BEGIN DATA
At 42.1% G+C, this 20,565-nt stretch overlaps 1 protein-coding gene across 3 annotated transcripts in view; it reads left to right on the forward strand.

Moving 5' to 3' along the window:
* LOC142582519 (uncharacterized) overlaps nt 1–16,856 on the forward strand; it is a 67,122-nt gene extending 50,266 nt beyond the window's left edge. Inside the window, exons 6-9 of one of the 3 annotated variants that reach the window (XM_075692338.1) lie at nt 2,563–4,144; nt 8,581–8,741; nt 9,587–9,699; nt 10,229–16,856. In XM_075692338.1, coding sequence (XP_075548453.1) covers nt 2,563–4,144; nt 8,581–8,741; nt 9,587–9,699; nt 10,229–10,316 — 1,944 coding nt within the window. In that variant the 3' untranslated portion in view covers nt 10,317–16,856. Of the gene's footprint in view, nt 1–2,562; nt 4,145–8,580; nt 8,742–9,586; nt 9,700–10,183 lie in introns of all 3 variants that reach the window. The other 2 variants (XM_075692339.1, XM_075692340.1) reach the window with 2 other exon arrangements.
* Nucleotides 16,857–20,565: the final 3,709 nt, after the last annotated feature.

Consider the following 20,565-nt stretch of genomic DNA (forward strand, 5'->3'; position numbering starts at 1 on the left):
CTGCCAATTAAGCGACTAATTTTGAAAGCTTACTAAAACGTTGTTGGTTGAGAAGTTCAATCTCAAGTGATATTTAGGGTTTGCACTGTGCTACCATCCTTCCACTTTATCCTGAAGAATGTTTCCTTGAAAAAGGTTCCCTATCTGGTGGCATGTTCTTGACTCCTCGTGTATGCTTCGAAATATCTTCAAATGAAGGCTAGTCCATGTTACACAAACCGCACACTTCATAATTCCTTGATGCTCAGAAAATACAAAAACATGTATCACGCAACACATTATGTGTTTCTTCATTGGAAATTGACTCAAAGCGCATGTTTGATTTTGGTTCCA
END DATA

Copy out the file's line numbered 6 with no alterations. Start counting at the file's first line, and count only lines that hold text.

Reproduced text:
CTGCCAATTAAGCGACTAATTTTGAAAGCTTACTAAAACGTTGTTGGTTGAGAAGTTCAATCTCAAGTGATATTTAGGGTTTGCACTGTGCTACCATCCTTCCACTTTATCCTGAAGAATGTTTCCTTGAAAAAGGTTCCCTATCTGGTGGCATGTTCTTGACTCCTCGTGTATGCTTCGAAATATCTTCAAATGAAGGCTAGTCCATGTTACACAAACCGCACACTTCATAATTCCTTGATGCTCAGAAAATACAAAAACATGTATCACGCAACACATTATGTGTTTCTTCATTGGAAATTGACTCAAAGCGCATGTTTGATTTTGGTTCCA